Towards A Good Samaritan World

Saturday, April 02, 2005


Pope John Paul II, who died today, led an admirable life. I am not a Catholic, and I do not accept the doctrine of papal infallibility which gives the Catholic Church its distinctive monarcho-hierarchical structure; in this respect I am drawn more to the Orthodox tradition. Yet one can only admire the truth, the power and wisdom that emanate from the Vatican. Though it seems paradoxical, I believe that Christians of all denominations may reflect with gratitude for a moment on the worth of the Christian voice of John Paul II. And perhaps this can lead to the question: Why are there so many Christian denominations, anyway? Is there any way that we who share faith, hope and love in Christ can restore the communion of the faithful that was lost in 1054 (when the popes and the Byzantine patriarchs excommunicated one another) and in 1517 (when Martin Luther initiated a rebellion against the Roman Church)?

John Paul II's life is a rebuke to rigid notions of separation of Church and State. We do not seek to ordain a theocracy, and the Catholic Church has rightly abandoned its former, misguided aspirations to establish a Christian res publica by force. But our religious faith is the source of our ethics, our values and our worldview, and our ethics and values must inform and motivate our involvement in civil and political life. In Poland, the collapse of communism began with the Christian duty to tell the truth.

Who will be the next pope, and what great challenges will the Catholic Church be called upon to face in the next years and decades? Will the next pope aim his teaching against the system of world apartheid by which rich countries shut out immigrants? Will he mobilize the West to assist Africa in its struggle against AIDS? Will he bring the gospel to China, a nation which has achieved wonders of economic growth but, with its own traditions drowned by communism and with communism discredited, has been left with nothing to believe? Will he see the philosophy of mind escape from the physicalist dead end in which it has become trapped, and undergo a transformation, so that it affirms the supernatural soul?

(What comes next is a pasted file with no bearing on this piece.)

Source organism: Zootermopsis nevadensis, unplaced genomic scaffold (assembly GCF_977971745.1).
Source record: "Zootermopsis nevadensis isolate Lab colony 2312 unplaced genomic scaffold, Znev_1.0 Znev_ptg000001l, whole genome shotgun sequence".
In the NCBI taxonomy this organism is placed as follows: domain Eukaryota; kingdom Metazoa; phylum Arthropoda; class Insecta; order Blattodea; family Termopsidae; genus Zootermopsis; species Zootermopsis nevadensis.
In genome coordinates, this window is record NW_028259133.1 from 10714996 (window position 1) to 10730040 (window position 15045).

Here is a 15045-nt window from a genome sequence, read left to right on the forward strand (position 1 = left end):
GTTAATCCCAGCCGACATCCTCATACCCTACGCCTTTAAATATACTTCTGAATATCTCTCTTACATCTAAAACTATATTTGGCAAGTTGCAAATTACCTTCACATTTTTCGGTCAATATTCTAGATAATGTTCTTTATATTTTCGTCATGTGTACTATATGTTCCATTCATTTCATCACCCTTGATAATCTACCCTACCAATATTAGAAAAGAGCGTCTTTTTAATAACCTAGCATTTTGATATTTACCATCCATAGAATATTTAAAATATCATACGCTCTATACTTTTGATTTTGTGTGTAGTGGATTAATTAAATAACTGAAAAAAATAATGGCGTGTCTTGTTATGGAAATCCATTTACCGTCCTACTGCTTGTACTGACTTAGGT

The field is ripe, all ready to harvest. Let the work of God continue.


  • The next Pope could immediately contribute to saving many millions by stamping out the fatuous falsehood spread by many Catholic clergymen, both in Africa and beyond, that condoms offer no protection against HIV. The Catholic Church's rigid adherence to dogma in the face of the worst pandemic in human history, no to mention its alacrity in inventing entirely new scientific fictions, casts a pall over Pope John Paul II's tenure.

    By Anonymous Anonymous, at 3:34 PM  

  • Well, I don't really agree with the Church's position on contraception. In general, the ethics of sexuality is somewhat mysterious to me. The simple secularist take on sexual ethics-- do what you feel, maximize pleasure-- is clearly wrong. It misses something about the way sexuality relates to human nature, about the sanctity of the body; it does so because it misunderstands and dismisses the sacred altogether, which is a grave mistake. The Catholics' view seems to contain a certain amount of truth, and when I feel have occasional insights about sexual love they tend to point in the Catholic direction. But the crude condemnation of condoms in all circumstances seems misguided to me.

    By Blogger Lancelot, at 6:39 AM  

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